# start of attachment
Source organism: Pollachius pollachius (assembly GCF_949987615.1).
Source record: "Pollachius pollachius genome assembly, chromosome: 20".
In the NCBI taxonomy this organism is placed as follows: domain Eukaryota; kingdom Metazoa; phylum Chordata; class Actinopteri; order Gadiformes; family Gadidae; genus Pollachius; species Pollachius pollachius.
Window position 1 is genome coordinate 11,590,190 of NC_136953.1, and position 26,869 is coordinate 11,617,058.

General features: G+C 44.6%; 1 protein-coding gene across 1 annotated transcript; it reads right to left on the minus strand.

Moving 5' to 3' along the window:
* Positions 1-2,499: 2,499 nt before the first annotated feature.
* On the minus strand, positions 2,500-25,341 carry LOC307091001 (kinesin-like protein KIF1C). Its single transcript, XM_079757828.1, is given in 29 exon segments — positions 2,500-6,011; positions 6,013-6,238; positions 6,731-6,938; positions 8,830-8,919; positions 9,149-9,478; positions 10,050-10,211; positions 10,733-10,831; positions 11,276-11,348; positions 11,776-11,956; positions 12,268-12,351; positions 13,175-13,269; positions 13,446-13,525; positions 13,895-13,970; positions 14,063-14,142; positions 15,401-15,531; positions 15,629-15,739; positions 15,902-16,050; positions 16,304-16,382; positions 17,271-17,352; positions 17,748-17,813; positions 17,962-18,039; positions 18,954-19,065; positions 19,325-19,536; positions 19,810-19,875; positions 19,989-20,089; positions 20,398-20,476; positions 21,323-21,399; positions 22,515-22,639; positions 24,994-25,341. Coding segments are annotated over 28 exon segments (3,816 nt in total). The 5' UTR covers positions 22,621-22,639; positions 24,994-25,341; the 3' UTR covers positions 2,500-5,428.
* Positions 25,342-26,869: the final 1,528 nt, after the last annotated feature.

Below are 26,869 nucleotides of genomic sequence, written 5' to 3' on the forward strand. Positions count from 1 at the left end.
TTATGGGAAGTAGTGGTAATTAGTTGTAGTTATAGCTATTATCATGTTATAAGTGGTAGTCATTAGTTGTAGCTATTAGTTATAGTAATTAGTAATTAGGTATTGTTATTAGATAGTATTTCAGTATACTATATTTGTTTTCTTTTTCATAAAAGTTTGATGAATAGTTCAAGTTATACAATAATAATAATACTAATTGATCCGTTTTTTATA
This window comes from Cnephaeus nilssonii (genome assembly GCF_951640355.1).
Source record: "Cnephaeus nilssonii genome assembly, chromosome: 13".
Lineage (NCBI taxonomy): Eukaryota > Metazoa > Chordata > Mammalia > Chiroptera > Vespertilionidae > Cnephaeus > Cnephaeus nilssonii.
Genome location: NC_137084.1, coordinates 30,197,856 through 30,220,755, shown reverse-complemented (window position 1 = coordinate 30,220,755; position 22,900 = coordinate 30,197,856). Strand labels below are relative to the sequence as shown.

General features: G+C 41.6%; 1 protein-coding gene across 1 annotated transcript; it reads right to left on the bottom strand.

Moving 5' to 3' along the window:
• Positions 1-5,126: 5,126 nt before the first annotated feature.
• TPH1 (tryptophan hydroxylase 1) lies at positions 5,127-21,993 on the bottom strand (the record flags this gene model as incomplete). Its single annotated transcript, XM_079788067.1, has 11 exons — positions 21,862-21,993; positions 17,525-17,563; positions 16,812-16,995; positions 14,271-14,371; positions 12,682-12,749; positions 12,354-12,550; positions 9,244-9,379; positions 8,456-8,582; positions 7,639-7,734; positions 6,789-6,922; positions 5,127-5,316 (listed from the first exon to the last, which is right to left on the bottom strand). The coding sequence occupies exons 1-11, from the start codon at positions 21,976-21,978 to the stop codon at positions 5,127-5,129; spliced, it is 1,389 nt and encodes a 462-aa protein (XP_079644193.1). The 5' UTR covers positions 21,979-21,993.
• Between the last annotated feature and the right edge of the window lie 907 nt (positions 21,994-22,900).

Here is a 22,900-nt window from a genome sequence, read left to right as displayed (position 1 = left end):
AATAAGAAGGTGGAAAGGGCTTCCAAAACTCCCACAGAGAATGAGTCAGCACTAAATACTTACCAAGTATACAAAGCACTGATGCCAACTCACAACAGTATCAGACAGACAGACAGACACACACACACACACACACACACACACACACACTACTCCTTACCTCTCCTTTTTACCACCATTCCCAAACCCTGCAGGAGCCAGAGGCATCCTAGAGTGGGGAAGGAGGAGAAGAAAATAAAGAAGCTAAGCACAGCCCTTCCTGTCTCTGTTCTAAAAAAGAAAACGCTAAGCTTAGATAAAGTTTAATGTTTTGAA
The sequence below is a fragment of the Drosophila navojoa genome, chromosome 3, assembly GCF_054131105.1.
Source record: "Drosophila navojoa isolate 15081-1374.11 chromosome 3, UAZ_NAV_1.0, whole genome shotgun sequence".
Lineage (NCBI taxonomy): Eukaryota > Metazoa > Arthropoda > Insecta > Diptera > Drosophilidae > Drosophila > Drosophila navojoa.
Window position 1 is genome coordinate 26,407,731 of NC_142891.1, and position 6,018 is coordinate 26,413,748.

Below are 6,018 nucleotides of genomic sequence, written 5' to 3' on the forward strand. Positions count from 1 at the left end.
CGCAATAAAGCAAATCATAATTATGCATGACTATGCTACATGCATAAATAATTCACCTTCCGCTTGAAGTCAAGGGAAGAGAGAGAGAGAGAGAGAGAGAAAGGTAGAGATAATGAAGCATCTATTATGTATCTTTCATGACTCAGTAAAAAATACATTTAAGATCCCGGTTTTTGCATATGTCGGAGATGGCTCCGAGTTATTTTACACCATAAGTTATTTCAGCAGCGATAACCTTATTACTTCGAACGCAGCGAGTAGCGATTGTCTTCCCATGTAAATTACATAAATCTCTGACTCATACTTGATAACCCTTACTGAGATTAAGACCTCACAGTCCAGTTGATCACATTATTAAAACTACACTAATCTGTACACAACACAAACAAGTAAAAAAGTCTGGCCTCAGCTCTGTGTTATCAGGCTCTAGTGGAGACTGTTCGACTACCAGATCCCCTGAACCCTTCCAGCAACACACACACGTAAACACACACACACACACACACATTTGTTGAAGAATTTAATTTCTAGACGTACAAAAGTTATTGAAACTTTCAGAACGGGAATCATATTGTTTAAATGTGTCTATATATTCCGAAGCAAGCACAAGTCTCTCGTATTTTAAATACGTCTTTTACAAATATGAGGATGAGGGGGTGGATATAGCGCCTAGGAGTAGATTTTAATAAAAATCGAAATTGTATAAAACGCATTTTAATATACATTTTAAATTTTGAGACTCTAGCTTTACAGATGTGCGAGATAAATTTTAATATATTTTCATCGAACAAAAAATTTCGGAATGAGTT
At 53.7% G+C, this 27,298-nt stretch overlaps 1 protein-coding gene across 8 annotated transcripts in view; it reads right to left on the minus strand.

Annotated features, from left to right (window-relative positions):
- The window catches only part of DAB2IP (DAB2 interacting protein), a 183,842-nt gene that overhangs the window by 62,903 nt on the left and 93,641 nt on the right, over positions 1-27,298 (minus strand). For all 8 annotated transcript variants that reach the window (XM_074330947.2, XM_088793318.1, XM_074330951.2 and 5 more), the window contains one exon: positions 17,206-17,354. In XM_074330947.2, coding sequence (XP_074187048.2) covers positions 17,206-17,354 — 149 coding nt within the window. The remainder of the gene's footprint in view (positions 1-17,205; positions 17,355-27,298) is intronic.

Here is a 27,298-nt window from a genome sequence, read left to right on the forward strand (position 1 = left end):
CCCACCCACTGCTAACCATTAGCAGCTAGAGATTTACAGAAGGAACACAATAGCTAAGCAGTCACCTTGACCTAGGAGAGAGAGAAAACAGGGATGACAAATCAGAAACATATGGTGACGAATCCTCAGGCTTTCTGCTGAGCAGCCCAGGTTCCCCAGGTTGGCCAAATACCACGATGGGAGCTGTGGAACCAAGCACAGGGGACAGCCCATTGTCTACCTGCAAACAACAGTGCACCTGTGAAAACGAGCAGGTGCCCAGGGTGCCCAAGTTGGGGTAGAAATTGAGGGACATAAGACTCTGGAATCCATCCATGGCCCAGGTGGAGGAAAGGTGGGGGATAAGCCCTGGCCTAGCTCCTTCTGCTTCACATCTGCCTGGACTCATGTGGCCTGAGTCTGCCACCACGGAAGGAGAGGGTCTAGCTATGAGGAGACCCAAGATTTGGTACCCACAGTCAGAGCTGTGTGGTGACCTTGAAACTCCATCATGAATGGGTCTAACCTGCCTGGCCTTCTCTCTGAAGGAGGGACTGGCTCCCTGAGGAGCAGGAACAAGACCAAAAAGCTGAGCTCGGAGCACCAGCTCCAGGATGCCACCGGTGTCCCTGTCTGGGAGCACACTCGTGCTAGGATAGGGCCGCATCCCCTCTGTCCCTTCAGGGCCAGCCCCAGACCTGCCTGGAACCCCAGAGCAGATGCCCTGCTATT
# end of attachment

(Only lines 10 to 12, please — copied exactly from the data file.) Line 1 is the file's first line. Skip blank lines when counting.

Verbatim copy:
Below are 26,869 nucleotides of genomic sequence, written 5' to 3' on the forward strand. Positions count from 1 at the left end.
TTATGGGAAGTAGTGGTAATTAGTTGTAGTTATAGCTATTATCATGTTATAAGTGGTAGTCATTAGTTGTAGCTATTAGTTATAGTAATTAGTAATTAGGTATTGTTATTAGATAGTATTTCAGTATACTATATTTGTTTTCTTTTTCATAAAAGTTTGATGAATAGTTCAAGTTATACAATAATAATAATACTAATTGATCCGTTTTTTATA
This window comes from Cnephaeus nilssonii (genome assembly GCF_951640355.1).